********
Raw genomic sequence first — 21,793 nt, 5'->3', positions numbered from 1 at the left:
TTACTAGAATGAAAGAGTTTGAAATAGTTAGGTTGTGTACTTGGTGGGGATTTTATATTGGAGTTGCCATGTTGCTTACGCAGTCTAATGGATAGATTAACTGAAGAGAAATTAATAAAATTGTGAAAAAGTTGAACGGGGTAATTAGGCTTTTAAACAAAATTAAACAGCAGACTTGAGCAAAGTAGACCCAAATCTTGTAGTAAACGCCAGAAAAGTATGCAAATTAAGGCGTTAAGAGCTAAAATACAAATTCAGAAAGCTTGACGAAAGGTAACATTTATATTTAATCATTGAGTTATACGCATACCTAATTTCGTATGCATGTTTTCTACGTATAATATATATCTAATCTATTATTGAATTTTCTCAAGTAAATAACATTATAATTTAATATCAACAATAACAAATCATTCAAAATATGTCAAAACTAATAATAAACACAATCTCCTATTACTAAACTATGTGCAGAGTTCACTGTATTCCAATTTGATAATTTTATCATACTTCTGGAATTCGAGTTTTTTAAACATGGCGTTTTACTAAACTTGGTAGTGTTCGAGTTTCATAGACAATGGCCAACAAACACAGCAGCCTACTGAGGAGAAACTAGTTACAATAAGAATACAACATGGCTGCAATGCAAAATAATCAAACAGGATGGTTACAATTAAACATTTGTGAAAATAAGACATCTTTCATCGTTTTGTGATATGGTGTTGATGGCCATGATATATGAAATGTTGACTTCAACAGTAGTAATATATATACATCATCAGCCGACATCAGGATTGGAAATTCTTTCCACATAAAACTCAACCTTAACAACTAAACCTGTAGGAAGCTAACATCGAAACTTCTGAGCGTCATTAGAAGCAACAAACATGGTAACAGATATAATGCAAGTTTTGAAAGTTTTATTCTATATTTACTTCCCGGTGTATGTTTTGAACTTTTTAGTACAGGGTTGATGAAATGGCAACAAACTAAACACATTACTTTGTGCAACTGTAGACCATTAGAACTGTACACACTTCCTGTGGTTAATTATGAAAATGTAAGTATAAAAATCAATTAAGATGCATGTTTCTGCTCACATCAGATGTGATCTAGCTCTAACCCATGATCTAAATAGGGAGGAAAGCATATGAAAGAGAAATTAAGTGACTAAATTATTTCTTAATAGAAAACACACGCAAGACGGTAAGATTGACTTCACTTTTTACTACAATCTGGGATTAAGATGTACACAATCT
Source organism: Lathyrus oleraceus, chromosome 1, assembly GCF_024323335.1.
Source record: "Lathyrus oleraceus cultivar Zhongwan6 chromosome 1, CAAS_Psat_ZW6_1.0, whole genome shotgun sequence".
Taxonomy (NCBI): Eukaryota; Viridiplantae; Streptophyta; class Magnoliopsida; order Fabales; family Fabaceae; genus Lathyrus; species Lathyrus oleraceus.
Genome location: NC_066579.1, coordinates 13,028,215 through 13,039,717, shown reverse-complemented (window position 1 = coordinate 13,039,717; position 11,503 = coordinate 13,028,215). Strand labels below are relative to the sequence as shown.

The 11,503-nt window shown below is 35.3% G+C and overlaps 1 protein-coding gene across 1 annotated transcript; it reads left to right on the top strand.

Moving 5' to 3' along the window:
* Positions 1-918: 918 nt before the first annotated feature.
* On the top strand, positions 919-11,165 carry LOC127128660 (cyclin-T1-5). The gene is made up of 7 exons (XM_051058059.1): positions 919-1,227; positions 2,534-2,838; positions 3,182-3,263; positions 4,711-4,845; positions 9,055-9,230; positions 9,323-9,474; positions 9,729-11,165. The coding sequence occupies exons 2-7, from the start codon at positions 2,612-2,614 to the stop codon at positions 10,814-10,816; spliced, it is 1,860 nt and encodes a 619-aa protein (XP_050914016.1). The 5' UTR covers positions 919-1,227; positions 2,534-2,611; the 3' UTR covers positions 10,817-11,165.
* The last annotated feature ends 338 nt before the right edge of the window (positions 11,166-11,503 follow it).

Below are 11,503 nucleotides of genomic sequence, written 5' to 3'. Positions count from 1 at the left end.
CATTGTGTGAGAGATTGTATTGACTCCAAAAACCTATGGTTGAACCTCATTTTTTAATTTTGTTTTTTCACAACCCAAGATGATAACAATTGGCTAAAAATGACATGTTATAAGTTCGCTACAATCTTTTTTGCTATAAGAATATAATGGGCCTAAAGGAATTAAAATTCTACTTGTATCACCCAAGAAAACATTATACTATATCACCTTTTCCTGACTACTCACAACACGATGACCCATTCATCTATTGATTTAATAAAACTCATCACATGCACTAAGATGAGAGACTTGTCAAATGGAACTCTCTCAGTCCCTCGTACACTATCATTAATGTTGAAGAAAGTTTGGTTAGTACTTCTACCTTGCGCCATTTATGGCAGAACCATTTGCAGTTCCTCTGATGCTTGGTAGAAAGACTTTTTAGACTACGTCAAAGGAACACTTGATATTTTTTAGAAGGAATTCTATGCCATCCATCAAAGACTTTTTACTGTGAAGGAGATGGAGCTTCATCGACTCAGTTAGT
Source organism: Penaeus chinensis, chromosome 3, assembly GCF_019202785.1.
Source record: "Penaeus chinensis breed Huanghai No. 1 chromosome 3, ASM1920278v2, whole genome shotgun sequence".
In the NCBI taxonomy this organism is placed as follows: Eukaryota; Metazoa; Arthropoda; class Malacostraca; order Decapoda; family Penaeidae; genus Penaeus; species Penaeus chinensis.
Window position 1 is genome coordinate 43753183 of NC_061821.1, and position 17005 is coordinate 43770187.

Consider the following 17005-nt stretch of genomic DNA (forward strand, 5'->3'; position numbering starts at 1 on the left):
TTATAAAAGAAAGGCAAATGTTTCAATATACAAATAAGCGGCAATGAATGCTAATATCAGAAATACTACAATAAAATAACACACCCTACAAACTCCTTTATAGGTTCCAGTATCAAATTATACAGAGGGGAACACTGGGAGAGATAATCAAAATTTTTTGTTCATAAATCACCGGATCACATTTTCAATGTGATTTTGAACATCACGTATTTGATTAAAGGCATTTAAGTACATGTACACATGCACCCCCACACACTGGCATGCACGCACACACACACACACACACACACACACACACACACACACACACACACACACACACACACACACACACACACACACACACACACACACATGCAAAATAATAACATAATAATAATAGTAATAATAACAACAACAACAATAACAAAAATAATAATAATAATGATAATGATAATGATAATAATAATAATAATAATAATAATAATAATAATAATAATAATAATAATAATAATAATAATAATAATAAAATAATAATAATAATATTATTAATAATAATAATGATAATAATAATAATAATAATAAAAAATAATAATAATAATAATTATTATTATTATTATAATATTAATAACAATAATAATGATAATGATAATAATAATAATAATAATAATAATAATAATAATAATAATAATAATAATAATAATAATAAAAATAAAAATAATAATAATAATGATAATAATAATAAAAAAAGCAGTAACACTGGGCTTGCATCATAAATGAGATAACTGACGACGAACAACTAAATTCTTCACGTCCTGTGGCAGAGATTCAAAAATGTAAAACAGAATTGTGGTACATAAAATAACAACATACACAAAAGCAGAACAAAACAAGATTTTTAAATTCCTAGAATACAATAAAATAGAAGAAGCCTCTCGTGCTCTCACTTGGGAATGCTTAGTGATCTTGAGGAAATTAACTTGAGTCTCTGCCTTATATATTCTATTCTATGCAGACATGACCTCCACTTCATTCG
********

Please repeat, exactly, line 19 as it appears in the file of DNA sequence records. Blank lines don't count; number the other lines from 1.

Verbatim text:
TTATAAAAGAAAGGCAAATGTTTCAATATACAAATAAGCGGCAATGAATGCTAATATCAGAAATACTACAATAAAATAACACACCCTACAAACTCCTTTATAGGTTCCAGTATCAAATTATACAGAGGGGAACACTGGGAGAGATAATCAAAATTTTTTGTTCATAAATCACCGGATCACATTTTCAATGTGATTTTGAACATCACGTATTTGATTAAAGGCATTTAAGTACATGTACACATGCACCCCCACACACTGGCATGCACGCACACACACACACACACACACACACACACACACACACACACACACACACACACACACACACACACACACACACACACACACACACACATGCAAAATAATAACATAATAATAATAGTAATAATAACAACAACAACAATAACAAAAATAATAATAATAATGATAATGATAATGATAATAATAATAATAATAATAATAATAATAATAATAATAATAATAATAATAATAATAATAATAATAATAAAATAATAATAATAATATTATTAATAATAATAATGATAATAATAATAATAATAATAAAAAATAATAATAATAATAATTATTATTATTATTATAATATTAATAACAATAATAATGATAATGATAATAATAATAATAATAATAATAATAATAATAATAATAATAATAATAATAATAATAATAAAAATAAAAATAATAATAATAATGATAATAATAATAAAAAAAGCAGTAACACTGGGCTTGCATCATAAATGAGATAACTGACGACGAACAACTAAATTCTTCACGTCCTGTGGCAGAGATTCAAAAATGTAAAACAGAATTGTGGTACATAAAATAACAACATACACAAAAGCAGAACAAAACAAGATTTTTAAATTCCTAGAATACAATAAAATAGAAGAAGCCTCTCGTGCTCTCACTTGGGAATGCTTAGTGATCTTGAGGAAATTAACTTGAGTCTCTGCCTTATATATTCTATTCTATGCAGACATGACCTCCACTTCATTCG